Our study has several limitations. NHANES collects insurance type at the time of interview without any validation. If types of insurance were misclassified, it might dilute the true effect on mortality in our sample. This is important because the reported prevalence of Medicaid and Medicare recipients in our study is smaller than in the general population for the study period.50 After the interview, the gain or loss of coverage was not measurable. Furthermore, NHANES does not have data regarding the duration of insurance coverage or the amount of cost sharing (out-of-pocket expenses) experienced by the participants. Also, this analysis included a time period that predates ACA legislation in the United States. The impact of the insurance expansion through ACA must be analyzed in the future. Lastly, we excluded dually eligible individuals from our study because they were classified as having 2 types of insurance. We believe this exclusion had a minimal effect because this cohort included fewer than 1% of NHANES participants from 2000 to 2010. Nevertheless, our analysis still produced a number of results that are supported by the literature, indicating the validity of our analytic approach.


Our data show that HCV-infected individuals are at twice the risk for mortality. Additionally, patients with Medicaid had higher mortality than privately insured patients with HCV. In fact, having Medicaid coverage in HCV-infected patients independently contributed to the mortality outcomes. Given the high prevalence of HCV in the Medicaid population and their increased risk of mortality (both related to HCV and Medicaid coverage), these patients require special attention. Now that the availability of highly effective treatment regimens is wider, access to these regimens for the Medicaid population with HCV is urgently needed. In this context, it is critical that policy makers provide adequate resources to Medicaid programs to deal with this urgent need. Further research is warranted to assess the impact of the ACA, new antiviral regimens, and recent changes in the payer coverage restrictions for HCV treatment on the coverage and completion of treatment among these HCV-infected patients.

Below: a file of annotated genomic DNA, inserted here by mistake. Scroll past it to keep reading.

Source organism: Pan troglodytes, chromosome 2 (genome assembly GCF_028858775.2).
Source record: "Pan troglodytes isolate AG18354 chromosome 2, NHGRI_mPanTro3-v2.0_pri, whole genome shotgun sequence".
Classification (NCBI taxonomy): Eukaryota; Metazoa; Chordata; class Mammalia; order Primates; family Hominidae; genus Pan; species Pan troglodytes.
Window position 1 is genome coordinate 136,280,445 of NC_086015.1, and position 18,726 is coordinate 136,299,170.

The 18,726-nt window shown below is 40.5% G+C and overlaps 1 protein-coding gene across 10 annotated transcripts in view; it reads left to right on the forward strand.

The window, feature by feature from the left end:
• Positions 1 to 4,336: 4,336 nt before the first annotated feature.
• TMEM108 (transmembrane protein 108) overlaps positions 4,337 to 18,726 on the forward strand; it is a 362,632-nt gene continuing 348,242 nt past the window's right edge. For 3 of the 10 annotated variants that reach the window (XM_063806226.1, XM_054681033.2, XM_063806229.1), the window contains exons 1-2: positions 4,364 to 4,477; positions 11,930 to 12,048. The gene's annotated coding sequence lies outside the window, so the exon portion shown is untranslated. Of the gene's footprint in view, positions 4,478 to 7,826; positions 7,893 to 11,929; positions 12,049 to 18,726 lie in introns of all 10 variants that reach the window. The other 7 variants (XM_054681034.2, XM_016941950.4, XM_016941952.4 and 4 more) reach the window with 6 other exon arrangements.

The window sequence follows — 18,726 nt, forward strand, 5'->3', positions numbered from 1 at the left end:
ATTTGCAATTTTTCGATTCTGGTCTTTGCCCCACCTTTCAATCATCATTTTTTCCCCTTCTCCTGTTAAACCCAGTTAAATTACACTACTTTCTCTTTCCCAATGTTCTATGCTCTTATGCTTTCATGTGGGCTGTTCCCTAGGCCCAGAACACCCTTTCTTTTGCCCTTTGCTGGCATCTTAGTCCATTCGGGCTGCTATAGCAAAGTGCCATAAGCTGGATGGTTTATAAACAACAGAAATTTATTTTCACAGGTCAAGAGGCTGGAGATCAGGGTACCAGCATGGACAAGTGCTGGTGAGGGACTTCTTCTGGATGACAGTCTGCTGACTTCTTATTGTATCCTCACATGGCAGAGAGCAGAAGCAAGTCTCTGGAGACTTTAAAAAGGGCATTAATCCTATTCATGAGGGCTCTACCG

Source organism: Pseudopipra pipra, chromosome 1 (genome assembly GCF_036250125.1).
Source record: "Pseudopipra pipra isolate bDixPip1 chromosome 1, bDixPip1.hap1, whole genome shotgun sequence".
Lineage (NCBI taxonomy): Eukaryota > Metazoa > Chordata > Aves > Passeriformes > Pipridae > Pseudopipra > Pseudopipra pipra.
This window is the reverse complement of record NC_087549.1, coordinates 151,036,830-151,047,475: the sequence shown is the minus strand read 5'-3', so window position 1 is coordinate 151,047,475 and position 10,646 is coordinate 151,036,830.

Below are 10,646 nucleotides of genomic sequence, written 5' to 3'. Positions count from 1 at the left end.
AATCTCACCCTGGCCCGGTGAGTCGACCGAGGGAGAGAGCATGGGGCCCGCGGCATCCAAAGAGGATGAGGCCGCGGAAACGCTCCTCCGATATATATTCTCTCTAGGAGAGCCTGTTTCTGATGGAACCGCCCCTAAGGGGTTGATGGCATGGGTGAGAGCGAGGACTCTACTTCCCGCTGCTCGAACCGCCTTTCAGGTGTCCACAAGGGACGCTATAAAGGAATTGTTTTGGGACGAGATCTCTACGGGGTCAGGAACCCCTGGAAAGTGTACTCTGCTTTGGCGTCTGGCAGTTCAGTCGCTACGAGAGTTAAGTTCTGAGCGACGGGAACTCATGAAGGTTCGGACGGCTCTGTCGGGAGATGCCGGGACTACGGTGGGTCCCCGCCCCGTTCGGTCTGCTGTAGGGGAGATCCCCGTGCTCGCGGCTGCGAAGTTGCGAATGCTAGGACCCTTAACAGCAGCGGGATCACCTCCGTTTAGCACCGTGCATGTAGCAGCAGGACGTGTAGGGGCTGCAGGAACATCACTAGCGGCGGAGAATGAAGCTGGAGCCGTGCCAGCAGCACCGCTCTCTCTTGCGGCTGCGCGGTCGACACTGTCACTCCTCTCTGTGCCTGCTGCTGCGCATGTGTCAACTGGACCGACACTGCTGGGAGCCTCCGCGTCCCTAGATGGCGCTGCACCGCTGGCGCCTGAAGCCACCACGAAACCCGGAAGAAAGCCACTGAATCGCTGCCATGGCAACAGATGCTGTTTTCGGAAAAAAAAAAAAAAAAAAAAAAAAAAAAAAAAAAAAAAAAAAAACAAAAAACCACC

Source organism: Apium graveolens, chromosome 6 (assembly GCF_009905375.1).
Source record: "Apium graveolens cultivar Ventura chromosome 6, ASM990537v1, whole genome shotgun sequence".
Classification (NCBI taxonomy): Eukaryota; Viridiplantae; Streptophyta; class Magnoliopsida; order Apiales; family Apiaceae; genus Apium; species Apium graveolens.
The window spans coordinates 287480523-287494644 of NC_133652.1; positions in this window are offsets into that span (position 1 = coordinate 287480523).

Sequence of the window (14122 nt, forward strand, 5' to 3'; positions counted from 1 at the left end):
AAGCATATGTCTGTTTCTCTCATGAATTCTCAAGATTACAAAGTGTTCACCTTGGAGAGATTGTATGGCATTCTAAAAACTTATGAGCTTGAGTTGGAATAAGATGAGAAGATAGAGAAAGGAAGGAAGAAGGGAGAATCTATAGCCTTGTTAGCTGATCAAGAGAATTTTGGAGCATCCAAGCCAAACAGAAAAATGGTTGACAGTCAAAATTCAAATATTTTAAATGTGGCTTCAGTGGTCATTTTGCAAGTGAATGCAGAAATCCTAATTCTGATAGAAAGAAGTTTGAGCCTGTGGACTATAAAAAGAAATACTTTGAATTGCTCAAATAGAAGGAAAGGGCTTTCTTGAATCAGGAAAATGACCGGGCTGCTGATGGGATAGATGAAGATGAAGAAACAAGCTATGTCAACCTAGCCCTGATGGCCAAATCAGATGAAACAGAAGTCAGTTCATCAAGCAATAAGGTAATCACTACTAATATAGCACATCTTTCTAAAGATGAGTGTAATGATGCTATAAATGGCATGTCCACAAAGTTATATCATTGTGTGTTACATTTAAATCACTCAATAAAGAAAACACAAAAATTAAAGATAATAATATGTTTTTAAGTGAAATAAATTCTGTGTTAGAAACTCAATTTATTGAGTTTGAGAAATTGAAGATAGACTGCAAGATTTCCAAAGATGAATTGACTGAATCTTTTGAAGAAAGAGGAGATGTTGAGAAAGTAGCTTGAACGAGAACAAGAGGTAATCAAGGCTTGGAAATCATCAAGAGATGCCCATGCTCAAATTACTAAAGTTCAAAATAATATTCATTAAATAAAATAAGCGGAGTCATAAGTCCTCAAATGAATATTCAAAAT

Author Affiliations: Betty and Guy Beatty Center for Integrated Research, Inova Health System (HB, JP, PG, LdA, CE, ZMY), Falls Church, VA; Center for Liver Diseases, Department of Medicine, Inova Fairfax Hospital (ZMY), Falls Church, VA.

Source of Funding: None.

Author Disclosures: Dr Younossi reports consultancies or paid advisory boards for Gilead, Intercept, and Bristol-Myers Squibb. The remaining authors report no relationship or financial interest with any entity that would pose a conflict of interest with the subject matter of this article.

Authorship Information: Concept and design (HB, JP, PG, CE, ZMY); acquisition of data (JP, ZMY); analysis and interpretation of data (HB, JP, PG, CE, ZMY); drafting of the manuscript (HB, JP, PG, LdA, CE, ZMY); critical revision of the manuscript for important intellectual content (HB, PG, LdA, CE, ZMY); statistical analysis (JP); obtaining funding (ZMY); administrative, technical, or logistic support (LdA); and supervision (ZMY).

Address Correspondence to: Zobair M. Younossi, MD, MPH, Betty and Guy Beatty Center for Integrated Research, Inova Health System, Claude Moore Health Education and Research Building, 3300 Gallows Rd, Falls Church, VA 22042. Email: